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LC-39A: Bringing the Heat Back

As part of routine preparations for the upcoming Dragon flight to the ISS, SpaceX has also passed a historic milestone: allowing the flame trench at LC-39A to taste fire again.

Ignition is around two minutes into the video.  Several things to note in this video: the extra-large Falcon 9 strongback, designed to support the Falcon Heavy, the Shuttle-era hardware still resident (particularly the Fixed Service Structure and Rotating Service Structure, although both have been stripped of most of their equipment, as well as the huge Apollo-era water tower for the sound suppression system), and the distant white shape of the SpaceX Falcon 9 assembly building at LC-39A.  Never before have rockets been assembled at LC-39A; the pad was built for the gigantic Saturn V, which was assembled in the VAB and then ponderously rolled to the pad, and then the same strategy was employed for the Space Shuttle program.  But Falcon 9 is a much simpler vehicle, and does not require such a large assembly hall as the VAB.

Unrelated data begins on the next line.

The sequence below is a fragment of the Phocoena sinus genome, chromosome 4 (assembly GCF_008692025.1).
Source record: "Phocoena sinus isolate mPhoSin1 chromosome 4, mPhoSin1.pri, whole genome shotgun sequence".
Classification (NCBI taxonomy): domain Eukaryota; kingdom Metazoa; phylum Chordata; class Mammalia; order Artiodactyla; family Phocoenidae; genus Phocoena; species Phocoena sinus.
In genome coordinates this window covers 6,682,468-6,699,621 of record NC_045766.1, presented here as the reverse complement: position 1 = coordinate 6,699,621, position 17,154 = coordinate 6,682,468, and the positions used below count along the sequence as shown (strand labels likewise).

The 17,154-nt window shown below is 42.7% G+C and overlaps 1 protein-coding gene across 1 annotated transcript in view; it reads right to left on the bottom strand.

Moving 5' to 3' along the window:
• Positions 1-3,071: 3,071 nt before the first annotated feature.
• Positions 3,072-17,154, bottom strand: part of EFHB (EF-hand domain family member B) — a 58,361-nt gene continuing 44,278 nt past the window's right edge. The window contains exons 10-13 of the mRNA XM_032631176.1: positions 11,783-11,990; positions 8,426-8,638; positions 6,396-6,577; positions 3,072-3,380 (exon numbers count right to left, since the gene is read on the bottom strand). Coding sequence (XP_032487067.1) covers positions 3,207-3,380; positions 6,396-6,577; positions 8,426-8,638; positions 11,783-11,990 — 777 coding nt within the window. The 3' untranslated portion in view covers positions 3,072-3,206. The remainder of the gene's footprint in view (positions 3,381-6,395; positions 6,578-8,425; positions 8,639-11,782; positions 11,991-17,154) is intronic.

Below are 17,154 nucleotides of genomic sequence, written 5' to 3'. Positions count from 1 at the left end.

The Falcon 9 hotfire test concluded successfully. The vehicle will be lowered and pulled into the assembly hall for attachment of the Dragon spacecraft.  After returning to the pad with payload installed, Falcon 9 is slated to lift off February 18 on a mission to the ISS, returning LC-39A to service for the first time since 2011.  SpaceX has additional flights already manifested for LC-39A; the next will be EchoStar 23 no earlier than February 28, and SES 10 sometime in March.  The SES 10 launch will be closely watched, as it will feature the first reflown Falcon 9 core.

Just for fun reference, here’s the last flight from LC-39A:

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